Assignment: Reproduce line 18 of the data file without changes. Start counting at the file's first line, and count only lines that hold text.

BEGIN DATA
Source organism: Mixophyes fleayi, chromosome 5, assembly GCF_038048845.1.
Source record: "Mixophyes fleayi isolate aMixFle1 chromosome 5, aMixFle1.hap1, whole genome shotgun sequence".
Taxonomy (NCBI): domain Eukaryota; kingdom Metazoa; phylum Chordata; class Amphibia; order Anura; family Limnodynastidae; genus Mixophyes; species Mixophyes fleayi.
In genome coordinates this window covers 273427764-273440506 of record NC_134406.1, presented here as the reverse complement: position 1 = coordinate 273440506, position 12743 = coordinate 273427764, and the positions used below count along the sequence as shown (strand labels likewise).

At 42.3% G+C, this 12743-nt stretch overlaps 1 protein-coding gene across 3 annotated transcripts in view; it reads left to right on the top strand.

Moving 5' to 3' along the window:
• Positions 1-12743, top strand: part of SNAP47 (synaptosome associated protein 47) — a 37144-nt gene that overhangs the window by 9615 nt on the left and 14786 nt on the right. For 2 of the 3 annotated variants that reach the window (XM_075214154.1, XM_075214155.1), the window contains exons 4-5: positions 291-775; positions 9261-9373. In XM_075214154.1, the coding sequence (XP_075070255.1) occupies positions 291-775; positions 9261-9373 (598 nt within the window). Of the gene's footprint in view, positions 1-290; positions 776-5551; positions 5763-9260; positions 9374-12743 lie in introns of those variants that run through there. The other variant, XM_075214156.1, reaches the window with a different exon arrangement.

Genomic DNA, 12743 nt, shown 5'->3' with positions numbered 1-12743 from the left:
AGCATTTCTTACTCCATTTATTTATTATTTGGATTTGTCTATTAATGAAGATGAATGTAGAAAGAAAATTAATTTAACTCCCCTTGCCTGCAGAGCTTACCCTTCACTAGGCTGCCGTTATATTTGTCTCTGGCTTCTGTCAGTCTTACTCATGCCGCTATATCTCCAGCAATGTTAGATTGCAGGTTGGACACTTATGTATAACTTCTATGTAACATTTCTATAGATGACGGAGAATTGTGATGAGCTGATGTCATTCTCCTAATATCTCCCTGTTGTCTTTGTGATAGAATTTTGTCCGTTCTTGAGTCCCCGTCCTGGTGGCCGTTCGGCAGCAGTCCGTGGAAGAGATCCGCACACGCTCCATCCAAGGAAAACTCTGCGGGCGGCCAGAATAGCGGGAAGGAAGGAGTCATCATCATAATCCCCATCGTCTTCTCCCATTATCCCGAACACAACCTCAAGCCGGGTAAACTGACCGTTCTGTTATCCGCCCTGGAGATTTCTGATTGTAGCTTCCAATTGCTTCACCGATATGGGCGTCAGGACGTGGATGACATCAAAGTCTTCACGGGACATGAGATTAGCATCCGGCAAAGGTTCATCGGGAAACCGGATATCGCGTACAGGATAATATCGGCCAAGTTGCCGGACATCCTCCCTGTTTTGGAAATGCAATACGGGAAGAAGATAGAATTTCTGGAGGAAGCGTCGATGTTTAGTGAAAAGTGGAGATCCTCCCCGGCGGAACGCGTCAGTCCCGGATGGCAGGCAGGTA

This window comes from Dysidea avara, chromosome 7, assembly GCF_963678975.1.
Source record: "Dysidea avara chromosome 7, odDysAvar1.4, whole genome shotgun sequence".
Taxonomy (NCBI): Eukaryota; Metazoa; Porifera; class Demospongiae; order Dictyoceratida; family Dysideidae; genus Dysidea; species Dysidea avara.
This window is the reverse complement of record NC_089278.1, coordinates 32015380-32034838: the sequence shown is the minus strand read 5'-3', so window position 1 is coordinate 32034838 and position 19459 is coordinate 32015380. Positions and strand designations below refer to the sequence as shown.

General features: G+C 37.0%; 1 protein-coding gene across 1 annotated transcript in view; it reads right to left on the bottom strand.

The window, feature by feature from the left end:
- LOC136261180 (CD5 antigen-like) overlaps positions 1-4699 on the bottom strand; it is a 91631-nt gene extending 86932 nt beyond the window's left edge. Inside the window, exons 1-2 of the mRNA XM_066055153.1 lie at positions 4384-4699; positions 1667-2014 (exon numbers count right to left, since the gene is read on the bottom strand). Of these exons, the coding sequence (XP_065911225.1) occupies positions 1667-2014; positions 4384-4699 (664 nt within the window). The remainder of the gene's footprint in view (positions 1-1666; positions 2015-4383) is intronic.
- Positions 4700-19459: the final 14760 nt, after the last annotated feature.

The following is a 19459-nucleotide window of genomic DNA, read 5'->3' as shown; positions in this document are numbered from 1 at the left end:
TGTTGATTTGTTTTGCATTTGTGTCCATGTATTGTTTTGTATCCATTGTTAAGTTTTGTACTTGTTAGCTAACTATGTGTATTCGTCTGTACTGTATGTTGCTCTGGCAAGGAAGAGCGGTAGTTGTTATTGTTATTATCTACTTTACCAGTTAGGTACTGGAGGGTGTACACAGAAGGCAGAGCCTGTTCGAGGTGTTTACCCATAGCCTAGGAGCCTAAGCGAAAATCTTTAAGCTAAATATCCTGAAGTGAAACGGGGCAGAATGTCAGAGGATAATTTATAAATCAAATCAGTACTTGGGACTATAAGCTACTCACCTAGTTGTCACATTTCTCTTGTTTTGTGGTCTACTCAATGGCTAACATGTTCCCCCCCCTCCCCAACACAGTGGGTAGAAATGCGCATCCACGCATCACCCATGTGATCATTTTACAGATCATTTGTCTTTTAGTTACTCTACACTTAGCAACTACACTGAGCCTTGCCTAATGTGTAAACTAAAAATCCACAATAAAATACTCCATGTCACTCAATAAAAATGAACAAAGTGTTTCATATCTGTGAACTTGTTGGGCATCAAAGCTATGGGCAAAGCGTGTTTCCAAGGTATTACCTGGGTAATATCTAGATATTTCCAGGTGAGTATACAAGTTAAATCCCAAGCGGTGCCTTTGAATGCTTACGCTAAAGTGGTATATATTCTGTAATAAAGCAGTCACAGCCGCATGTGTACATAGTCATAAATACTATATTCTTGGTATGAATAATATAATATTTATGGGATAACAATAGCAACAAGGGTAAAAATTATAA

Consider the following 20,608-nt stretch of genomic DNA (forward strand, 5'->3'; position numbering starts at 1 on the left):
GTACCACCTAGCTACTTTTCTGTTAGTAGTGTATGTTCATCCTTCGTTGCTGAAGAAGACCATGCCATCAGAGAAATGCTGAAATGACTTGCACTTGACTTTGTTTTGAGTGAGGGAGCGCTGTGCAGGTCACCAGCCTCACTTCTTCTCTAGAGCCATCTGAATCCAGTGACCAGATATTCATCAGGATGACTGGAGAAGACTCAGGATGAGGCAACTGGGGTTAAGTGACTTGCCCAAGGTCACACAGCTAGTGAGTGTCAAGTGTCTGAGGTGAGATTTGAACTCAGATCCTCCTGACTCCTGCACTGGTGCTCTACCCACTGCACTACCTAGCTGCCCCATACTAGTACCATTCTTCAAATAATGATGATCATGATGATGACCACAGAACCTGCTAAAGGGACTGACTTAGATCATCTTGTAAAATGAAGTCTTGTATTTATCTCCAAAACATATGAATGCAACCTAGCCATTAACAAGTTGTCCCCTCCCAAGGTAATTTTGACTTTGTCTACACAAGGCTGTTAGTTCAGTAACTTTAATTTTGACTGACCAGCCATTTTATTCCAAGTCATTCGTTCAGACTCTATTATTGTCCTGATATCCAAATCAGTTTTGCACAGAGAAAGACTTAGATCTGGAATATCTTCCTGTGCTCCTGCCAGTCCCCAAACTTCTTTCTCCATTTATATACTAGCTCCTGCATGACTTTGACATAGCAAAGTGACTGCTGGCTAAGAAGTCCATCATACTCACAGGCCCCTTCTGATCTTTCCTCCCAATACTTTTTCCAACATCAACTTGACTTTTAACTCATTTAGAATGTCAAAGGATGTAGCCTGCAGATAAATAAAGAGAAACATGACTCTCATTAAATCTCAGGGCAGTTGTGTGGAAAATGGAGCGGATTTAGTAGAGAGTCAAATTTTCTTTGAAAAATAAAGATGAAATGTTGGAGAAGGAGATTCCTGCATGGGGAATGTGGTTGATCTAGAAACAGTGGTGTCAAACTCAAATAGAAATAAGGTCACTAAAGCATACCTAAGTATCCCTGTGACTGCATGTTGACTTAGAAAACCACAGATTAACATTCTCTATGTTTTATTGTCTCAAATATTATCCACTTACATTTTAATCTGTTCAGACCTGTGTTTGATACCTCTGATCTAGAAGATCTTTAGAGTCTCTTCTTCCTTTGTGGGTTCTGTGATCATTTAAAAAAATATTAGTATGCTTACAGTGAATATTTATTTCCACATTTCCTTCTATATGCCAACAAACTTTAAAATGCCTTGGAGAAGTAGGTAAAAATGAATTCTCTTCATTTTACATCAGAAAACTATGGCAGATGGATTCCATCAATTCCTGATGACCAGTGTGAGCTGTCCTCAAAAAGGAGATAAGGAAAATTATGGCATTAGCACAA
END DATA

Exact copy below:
The following is a 19459-nucleotide window of genomic DNA, read 5'->3' as shown; positions in this document are numbered from 1 at the left end: